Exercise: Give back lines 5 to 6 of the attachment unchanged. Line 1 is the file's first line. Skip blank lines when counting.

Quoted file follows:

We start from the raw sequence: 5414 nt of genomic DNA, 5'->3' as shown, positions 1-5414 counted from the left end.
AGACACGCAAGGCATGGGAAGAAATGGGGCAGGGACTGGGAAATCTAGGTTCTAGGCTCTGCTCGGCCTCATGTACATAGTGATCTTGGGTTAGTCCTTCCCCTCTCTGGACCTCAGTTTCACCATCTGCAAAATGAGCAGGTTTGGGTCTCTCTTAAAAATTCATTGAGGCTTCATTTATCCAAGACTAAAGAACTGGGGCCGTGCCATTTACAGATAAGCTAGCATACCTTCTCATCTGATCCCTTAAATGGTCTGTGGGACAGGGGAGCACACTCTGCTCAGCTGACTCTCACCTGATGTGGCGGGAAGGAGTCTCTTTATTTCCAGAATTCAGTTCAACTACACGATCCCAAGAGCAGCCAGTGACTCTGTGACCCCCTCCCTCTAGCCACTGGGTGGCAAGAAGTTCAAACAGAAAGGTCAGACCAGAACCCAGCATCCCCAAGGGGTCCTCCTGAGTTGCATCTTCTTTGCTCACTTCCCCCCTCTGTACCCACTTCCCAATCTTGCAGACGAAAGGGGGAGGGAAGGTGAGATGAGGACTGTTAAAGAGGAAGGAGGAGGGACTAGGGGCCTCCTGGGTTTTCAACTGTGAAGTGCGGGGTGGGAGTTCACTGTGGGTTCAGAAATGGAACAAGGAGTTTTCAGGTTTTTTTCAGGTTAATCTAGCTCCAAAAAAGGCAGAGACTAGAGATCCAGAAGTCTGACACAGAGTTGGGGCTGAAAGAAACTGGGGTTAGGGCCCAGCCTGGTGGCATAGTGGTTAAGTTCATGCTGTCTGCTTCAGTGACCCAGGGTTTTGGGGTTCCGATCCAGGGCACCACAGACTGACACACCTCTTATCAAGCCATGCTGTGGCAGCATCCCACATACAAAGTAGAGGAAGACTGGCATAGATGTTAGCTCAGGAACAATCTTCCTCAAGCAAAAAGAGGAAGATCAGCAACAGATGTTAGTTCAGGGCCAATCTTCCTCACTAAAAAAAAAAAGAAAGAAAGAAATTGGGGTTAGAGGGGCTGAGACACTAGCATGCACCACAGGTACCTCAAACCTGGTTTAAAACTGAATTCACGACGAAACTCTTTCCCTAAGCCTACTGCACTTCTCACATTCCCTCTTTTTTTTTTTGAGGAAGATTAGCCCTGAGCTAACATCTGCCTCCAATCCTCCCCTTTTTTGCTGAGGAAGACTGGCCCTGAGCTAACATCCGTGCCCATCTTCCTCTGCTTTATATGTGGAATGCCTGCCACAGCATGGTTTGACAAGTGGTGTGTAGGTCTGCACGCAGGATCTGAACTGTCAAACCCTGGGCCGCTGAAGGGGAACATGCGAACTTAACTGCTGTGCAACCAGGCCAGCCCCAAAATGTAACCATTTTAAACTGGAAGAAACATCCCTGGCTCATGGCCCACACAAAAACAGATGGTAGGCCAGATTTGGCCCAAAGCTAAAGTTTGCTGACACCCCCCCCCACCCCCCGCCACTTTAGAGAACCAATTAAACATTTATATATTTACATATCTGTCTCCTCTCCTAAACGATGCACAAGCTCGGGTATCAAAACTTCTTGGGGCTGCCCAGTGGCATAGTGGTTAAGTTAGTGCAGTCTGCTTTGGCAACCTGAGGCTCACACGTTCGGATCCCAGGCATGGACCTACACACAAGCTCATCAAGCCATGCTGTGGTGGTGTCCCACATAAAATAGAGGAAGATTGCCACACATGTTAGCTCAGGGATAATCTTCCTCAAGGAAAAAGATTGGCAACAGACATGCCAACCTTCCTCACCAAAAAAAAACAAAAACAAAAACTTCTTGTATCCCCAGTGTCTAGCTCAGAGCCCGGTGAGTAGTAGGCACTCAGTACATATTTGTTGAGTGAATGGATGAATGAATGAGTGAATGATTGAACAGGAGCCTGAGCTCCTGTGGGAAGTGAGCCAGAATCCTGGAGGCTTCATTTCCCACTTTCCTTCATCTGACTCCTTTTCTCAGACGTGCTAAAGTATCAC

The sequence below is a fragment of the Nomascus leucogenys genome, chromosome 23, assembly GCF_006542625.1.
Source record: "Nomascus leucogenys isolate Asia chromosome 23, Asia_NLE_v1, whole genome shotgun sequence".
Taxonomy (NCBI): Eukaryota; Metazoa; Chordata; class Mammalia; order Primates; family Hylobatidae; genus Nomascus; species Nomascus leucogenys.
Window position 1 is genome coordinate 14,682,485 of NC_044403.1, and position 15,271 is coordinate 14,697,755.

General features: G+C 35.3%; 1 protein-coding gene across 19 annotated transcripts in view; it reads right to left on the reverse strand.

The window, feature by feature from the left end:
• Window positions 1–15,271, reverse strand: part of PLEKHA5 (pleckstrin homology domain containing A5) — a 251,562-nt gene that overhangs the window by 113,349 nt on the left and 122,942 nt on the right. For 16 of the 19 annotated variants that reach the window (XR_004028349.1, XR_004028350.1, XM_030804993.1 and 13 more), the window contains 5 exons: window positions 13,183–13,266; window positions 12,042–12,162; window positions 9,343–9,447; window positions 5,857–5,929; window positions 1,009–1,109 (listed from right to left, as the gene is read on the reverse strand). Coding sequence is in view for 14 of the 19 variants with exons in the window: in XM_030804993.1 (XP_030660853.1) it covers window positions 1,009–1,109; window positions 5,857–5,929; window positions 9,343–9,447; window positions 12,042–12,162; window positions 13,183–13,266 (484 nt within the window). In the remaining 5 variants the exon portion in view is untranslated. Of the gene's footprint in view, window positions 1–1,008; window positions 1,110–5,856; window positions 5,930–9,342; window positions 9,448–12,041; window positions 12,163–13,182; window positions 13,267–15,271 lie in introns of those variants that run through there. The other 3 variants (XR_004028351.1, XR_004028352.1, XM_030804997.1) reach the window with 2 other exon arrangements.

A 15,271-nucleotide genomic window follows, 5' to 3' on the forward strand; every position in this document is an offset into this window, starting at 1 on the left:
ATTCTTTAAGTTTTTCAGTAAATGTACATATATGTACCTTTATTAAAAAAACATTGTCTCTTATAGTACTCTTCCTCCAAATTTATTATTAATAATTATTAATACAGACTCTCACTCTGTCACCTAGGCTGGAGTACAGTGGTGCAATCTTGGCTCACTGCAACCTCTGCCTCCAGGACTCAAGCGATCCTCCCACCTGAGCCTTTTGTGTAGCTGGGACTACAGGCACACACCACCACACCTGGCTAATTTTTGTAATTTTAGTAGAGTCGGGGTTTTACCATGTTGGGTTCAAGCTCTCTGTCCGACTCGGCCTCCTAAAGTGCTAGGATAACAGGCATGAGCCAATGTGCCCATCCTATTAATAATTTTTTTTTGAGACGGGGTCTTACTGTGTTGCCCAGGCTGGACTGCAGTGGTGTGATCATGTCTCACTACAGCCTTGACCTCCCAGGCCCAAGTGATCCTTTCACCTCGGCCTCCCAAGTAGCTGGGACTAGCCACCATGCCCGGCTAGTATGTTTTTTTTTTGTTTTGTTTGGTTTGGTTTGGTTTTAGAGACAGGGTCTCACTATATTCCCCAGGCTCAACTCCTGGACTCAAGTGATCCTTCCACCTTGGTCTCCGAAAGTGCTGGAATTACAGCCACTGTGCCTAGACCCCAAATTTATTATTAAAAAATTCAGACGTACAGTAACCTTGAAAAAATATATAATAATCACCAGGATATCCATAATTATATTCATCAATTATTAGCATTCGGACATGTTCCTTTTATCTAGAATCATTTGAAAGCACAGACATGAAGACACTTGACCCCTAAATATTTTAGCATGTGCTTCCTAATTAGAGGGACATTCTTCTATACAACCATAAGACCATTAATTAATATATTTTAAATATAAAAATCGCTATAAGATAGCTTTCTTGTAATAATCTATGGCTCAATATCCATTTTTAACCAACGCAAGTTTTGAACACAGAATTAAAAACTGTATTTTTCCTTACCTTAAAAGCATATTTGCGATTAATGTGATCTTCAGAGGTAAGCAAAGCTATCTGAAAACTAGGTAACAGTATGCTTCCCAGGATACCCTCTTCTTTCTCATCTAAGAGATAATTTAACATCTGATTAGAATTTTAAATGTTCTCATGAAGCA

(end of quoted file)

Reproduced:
Taxonomy (NCBI): Eukaryota; Metazoa; Chordata; class Mammalia; order Primates; family Hylobatidae; genus Nomascus; species Nomascus leucogenys.
Window position 1 is genome coordinate 14,682,485 of NC_044403.1, and position 15,271 is coordinate 14,697,755.